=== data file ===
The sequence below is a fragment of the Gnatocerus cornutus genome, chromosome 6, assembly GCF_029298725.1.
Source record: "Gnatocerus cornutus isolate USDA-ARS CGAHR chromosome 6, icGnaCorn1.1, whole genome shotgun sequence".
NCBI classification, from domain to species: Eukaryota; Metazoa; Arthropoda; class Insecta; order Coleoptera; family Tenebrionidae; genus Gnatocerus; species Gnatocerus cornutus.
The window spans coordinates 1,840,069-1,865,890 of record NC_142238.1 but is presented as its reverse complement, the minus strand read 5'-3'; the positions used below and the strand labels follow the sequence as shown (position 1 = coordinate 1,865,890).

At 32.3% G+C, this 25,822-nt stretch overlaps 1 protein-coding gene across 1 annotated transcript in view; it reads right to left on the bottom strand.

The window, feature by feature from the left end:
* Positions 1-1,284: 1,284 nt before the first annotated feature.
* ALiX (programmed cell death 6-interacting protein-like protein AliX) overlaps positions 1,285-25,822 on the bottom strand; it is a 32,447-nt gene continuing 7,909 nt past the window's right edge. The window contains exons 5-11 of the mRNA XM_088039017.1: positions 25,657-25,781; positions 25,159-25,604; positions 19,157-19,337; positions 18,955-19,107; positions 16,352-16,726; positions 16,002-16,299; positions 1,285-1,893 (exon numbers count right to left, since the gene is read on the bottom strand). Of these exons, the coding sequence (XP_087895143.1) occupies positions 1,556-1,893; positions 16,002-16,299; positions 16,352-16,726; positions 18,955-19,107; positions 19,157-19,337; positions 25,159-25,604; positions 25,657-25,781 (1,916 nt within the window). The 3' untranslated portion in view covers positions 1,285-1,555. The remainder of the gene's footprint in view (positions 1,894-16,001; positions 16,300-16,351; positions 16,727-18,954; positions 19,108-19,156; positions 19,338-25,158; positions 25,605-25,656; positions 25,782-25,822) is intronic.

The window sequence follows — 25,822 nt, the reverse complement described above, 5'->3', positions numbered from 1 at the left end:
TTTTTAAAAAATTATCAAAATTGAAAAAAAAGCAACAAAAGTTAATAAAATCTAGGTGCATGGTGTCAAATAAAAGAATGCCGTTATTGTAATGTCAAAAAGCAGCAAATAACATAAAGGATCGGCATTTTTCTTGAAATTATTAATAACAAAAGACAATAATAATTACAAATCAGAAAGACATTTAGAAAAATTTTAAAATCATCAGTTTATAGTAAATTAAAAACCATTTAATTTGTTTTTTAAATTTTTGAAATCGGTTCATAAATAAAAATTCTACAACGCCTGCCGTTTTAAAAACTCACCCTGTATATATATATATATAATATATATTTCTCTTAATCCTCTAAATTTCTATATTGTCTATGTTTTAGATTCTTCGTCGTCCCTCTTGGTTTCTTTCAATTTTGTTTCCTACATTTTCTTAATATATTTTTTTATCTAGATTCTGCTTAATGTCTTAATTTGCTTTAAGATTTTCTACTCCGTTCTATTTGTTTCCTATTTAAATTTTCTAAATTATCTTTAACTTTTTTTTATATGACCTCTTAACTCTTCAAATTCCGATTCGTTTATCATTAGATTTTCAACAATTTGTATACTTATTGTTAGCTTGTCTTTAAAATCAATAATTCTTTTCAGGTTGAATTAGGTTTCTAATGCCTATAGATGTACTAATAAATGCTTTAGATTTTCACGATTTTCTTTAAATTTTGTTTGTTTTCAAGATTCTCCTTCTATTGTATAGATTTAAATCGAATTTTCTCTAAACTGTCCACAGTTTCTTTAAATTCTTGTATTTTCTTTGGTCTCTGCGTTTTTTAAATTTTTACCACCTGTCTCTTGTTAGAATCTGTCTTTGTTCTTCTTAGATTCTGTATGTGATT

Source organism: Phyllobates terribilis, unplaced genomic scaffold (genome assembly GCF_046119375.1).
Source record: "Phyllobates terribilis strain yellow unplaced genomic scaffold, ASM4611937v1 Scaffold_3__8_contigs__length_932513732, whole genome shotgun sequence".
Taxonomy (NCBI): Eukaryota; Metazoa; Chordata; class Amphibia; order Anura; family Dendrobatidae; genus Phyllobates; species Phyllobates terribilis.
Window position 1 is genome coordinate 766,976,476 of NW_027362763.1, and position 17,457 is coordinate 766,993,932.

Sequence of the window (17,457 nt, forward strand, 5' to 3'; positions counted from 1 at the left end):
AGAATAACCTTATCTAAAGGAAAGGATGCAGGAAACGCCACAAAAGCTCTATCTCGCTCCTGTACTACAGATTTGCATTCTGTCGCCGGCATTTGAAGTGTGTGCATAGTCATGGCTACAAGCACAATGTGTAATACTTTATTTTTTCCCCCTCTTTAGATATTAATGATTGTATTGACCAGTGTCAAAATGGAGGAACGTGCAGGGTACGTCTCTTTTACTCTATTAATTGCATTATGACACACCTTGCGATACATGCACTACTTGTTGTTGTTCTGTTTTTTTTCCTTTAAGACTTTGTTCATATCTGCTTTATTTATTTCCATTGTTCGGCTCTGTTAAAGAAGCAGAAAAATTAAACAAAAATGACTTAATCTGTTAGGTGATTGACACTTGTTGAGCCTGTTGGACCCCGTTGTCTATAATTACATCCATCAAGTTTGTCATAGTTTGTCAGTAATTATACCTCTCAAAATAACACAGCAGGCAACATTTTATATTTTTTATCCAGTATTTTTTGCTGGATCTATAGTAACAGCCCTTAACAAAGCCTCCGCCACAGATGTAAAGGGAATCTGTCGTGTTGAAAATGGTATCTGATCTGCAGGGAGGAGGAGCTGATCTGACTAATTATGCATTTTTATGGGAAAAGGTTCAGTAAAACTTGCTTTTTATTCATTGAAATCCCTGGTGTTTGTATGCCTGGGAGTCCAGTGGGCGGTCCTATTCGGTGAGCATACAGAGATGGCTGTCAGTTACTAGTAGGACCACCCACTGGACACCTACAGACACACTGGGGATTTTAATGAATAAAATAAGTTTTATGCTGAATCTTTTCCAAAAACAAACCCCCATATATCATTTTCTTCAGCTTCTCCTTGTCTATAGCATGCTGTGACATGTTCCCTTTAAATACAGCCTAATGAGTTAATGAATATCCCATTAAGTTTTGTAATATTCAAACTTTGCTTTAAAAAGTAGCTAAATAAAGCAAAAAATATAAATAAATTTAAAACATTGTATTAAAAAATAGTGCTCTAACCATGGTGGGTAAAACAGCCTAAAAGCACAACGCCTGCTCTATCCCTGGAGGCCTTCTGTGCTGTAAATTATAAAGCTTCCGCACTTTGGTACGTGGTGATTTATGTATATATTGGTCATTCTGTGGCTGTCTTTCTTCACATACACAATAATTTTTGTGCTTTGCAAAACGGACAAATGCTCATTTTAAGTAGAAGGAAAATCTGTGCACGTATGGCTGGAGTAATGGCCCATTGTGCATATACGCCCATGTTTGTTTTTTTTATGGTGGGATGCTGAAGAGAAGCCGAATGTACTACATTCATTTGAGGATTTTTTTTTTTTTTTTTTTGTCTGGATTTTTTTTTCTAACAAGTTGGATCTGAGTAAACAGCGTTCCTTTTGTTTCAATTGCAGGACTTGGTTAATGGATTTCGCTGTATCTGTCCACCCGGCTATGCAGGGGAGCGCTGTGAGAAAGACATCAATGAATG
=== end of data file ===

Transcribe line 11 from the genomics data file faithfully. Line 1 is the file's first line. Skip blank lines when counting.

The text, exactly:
Source organism: Phyllobates terribilis, unplaced genomic scaffold (genome assembly GCF_046119375.1).